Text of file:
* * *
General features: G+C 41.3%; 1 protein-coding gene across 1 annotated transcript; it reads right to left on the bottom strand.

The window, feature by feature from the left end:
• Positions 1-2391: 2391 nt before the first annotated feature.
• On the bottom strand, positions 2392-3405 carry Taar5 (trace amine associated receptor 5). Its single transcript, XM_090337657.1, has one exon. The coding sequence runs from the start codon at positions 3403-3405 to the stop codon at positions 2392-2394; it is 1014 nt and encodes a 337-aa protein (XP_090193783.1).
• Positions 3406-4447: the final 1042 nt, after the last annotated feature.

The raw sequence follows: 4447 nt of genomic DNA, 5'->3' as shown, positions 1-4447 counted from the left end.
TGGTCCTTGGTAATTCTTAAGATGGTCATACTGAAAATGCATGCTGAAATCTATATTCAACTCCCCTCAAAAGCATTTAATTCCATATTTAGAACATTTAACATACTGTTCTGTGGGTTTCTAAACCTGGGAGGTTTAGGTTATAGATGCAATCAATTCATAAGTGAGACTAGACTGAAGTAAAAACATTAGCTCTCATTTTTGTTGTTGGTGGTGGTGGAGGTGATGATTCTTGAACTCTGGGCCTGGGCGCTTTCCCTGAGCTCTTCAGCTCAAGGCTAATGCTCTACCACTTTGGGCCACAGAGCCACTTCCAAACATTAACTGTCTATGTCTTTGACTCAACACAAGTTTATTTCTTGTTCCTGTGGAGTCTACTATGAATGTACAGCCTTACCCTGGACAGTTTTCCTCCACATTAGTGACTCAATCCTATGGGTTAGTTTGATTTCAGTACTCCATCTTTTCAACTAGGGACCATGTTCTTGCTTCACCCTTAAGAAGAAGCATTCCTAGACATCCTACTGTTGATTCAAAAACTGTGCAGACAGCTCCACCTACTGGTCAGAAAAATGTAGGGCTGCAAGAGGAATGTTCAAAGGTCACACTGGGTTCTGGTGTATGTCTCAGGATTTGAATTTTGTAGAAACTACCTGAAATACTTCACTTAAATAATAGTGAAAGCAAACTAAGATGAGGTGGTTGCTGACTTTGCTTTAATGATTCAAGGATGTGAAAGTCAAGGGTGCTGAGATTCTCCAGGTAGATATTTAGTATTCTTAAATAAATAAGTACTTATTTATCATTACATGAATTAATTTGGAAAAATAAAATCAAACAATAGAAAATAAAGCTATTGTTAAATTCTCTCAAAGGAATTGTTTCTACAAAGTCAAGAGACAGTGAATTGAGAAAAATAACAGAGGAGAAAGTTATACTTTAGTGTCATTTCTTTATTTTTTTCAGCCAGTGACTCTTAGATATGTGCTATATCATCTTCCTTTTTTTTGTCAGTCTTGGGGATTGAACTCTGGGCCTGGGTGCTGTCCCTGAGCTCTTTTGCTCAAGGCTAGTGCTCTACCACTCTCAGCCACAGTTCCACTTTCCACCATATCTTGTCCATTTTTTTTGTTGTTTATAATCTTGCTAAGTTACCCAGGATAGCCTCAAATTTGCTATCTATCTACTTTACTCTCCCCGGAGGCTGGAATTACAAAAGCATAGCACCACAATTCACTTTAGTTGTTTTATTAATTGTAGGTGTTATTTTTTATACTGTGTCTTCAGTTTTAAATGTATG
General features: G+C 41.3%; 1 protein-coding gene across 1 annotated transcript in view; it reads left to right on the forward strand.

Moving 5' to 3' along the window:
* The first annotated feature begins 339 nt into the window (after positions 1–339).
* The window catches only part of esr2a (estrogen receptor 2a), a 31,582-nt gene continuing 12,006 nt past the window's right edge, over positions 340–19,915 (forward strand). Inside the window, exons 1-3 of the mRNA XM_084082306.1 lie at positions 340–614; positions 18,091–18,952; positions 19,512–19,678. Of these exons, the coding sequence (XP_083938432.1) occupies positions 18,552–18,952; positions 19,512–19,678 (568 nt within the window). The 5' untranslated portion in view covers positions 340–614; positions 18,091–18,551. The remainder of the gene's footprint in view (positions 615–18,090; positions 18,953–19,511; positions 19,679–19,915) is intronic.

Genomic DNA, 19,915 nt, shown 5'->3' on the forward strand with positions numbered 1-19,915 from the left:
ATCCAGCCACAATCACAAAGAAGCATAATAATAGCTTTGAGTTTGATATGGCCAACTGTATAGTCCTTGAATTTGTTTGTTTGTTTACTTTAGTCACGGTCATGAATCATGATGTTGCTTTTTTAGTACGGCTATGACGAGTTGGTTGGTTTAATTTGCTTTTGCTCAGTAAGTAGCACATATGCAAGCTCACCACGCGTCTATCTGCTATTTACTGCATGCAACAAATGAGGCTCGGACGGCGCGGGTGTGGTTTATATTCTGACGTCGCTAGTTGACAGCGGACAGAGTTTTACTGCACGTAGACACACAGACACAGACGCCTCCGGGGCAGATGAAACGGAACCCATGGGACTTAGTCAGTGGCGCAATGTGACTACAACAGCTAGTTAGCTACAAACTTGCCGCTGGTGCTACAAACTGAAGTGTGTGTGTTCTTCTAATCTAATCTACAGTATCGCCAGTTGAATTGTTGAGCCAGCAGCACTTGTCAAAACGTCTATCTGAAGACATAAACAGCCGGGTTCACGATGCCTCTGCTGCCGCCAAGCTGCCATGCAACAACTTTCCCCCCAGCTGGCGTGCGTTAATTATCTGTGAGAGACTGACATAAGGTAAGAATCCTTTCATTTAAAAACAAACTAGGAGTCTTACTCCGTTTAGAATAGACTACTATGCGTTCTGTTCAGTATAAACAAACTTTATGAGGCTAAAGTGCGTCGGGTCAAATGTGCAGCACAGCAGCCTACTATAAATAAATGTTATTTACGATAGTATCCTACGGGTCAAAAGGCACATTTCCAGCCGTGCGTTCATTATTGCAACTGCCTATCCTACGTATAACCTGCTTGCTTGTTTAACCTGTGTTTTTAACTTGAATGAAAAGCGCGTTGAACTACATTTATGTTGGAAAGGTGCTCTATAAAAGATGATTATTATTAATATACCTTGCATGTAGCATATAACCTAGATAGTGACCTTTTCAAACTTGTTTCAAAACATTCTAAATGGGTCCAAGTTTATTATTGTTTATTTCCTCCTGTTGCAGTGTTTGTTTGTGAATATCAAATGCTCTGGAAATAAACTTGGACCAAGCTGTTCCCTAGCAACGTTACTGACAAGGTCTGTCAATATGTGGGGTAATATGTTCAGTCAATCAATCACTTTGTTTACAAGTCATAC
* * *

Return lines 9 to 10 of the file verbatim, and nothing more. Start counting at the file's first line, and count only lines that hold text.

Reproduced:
Moving 5' to 3' along the window:
* The first annotated feature begins 339 nt into the window (after positions 1–339).